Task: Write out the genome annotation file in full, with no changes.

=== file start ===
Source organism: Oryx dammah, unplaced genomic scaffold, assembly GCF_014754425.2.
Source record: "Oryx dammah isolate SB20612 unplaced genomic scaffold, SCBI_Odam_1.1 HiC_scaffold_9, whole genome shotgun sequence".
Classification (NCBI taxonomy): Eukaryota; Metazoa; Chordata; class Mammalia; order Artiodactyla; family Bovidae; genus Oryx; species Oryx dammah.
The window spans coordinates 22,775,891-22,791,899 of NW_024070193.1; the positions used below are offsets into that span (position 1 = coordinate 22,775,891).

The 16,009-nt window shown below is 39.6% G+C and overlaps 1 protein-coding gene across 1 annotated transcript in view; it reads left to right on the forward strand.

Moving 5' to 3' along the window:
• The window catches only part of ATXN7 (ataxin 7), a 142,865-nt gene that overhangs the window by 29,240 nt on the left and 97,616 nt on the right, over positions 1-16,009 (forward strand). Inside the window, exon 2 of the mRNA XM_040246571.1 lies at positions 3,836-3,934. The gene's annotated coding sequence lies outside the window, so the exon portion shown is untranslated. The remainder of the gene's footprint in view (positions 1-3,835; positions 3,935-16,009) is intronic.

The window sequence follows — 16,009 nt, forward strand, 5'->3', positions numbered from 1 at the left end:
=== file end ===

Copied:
Source organism: Oryx dammah, unplaced genomic scaffold, assembly GCF_014754425.2.
Source record: "Oryx dammah isolate SB20612 unplaced genomic scaffold, SCBI_Odam_1.1 HiC_scaffold_9, whole genome shotgun sequence".
Classification (NCBI taxonomy): Eukaryota; Metazoa; Chordata; class Mammalia; order Artiodactyla; family Bovidae; genus Oryx; species Oryx dammah.
The window spans coordinates 22,775,891-22,791,899 of NW_024070193.1; the positions used below are offsets into that span (position 1 = coordinate 22,775,891).

The 16,009-nt window shown below is 39.6% G+C and overlaps 1 protein-coding gene across 1 annotated transcript in view; it reads left to right on the forward strand.

Moving 5' to 3' along the window:
• The window catches only part of ATXN7 (ataxin 7), a 142,865-nt gene that overhangs the window by 29,240 nt on the left and 97,616 nt on the right, over positions 1-16,009 (forward strand). Inside the window, exon 2 of the mRNA XM_040246571.1 lies at positions 3,836-3,934. The gene's annotated coding sequence lies outside the window, so the exon portion shown is untranslated. The remainder of the gene's footprint in view (positions 1-3,835; positions 3,935-16,009) is intronic.

The window sequence follows — 16,009 nt, forward strand, 5'->3', positions numbered from 1 at the left end: